16. **Designation** recognises the special interest of historic assets and places by bestowing formal status under law or public policies intended to sustain those values.

17. The **significance** of an historic asset or place is the sum of the cultural, natural, and social values ascribed to it. Economic value in this context is restricted to its functional contribution towards economic activity rather than to its market value or costs associated with its conservation.

18. The **benefits** derived from historic assets – which can be cultural, economic, social, and environmental – flow from enjoying them and investing in their conservation.

19. The **setting** of an historic asset or place is land and / or buildings that are physically intervisible with it, the visual surroundings within which it is experienced and with which it may be historically connected.

20. The **context** of an historic asset or place is its wider significance within an historic period, asset-type or cultural tradition.

21. The **condition** of an historic asset or place is the state of repair and material stability in which it currently survives.

22. **Documentation** of an historic asset or place includes documentary evidence for the past human activities associated with it, (often as copies or transcripts) and the records generated by conservation management and investigation of it as an historic asset. **Documentary** evidence is both an artefact that may itself be an historic asset; it is also a source for evidential values.

23. **Conservation** is the process of managing change through strategies and tasks that sustain the significance of inherited historic assets and places so that they can be used and enjoyed now and in the future. This can be done:
(a) **physically or intrusively**, through interventions to protect significant fabric, character or appearance, or
(b) **intellectually or non-intrusively**, through activities such as research, investigation, interpretation, communication and advocacy that promote beneficial change or alter perceptions of the asset and its context.

24. **Sustainable** actions and policies for conserving historic assets and places meet present needs without compromising the ability to meet future ones.

25. Managing change to historic assets and places has three broad types of outcome differentiated by type of impact:

  1. **preservation** in the context of stewardship has been defined as ‘to do no harm’. It has traditionally meant keeping inherited historic fabric unaltered, but in practice it encompasses changes to fabric that have minimal effect on significance, arising from:
    1. **maintenance**, or routine work necessary to keep the fabric of historic assets and places in its existing condition, preventing or inhibiting the development of defects, but not involving repair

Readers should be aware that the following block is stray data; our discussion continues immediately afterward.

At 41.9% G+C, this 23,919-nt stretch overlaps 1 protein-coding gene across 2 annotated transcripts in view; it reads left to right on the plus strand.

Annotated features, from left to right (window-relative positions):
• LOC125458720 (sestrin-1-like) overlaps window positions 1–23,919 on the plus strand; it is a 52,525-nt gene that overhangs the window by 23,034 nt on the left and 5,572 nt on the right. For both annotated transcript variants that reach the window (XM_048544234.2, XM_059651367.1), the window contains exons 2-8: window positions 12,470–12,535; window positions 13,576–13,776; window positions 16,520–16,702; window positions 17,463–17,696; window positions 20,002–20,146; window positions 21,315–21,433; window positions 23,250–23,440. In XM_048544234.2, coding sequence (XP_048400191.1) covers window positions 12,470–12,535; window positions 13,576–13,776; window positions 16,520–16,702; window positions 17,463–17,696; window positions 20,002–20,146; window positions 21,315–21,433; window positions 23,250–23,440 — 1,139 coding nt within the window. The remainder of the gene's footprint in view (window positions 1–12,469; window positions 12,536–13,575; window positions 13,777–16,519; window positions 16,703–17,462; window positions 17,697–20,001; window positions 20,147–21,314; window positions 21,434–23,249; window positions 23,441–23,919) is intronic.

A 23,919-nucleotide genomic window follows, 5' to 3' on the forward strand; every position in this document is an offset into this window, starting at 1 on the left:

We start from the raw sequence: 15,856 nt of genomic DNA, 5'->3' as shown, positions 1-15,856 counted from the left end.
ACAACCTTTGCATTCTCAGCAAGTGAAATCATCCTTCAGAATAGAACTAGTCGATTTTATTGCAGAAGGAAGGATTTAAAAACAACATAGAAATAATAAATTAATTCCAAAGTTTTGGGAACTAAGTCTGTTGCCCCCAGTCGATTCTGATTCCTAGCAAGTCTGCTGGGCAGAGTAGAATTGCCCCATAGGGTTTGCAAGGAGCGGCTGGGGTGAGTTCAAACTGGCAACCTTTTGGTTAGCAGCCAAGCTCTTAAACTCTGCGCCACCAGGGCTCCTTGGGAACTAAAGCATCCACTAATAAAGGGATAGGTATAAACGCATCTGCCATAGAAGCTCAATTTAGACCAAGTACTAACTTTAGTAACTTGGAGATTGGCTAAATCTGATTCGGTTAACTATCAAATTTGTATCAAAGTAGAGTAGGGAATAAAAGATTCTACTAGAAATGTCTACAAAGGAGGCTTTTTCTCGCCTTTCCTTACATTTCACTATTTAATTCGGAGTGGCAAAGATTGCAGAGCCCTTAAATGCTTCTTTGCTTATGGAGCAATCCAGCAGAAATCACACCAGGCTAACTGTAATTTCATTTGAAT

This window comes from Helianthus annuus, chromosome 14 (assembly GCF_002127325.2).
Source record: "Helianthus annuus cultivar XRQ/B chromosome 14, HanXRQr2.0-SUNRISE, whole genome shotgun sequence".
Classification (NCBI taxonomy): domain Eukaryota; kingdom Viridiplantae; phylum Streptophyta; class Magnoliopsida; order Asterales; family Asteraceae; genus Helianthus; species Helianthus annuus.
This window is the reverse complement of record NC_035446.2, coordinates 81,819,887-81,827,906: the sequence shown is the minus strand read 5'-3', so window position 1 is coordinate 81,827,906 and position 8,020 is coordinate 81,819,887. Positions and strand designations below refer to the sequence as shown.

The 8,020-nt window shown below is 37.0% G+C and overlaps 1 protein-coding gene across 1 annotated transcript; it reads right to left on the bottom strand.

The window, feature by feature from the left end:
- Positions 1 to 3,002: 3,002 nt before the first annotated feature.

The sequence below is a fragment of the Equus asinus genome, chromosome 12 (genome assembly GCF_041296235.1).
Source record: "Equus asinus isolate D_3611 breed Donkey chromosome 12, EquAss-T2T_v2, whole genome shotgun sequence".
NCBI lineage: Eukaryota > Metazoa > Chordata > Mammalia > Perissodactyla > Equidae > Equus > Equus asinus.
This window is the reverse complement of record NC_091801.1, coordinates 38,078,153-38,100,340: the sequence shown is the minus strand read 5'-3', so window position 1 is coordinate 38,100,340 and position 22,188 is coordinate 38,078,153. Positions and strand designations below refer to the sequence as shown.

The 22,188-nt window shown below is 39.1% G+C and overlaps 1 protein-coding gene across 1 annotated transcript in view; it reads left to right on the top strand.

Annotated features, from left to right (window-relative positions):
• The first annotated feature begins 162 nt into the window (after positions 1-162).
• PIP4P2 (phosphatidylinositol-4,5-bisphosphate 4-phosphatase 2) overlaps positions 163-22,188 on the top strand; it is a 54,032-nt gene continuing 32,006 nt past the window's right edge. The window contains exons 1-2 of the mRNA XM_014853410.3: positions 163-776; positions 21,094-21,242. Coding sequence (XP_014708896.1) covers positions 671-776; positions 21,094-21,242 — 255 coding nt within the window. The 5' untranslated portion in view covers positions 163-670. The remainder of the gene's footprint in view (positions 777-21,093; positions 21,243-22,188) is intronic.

2. **repair**, reversing changes caused by decay, damage or use, taking an asset or place back to a readily known condition before the defects occurred, but not involving restoration
  2. **alteration** is physical change that modifies function or appearance. It can include:
    1. **adaptation**, lesser-scale changes associated with modification to suit a use
    2. **conversion**, larger scale changes usually associated with a change of use
  3. **demolition or destruction** is the physical loss of part or all of an historic asset.

26. A series of terms describe actions to counter the effects of physical loss:

(a) **restoration** makes an historic asset or place conform to its known design or appearance at an earlier time. It is achieved by altering or replacing what has decayed, been lost, damaged, inappropriately repaired or added
(b) **renovation** literally means ‘making new again’. It usually requires qualification to indicate the scope and scale of renewal works.
(c) **reconstruction** goes beyond repair or restoration in recreating what no longer exists. It is speculative to the extent that physical and documentary evidence has to be supplemented with logical deduction or intelligent guesswork, often based on known parallels.
(d) **replication** makes an exact copy or _facsimile_ of all or part of an historic asset
(e) rebuilding is a general term for the complete or partial replacement of a building or artefact, through repair, reconstruction, replication or restoration
(f) **reversibility** is the characteristic of physical alterations to historic assets that can realistically and practicably be undone subsequently without adversely affecting their significance as existing before the alterations had been done.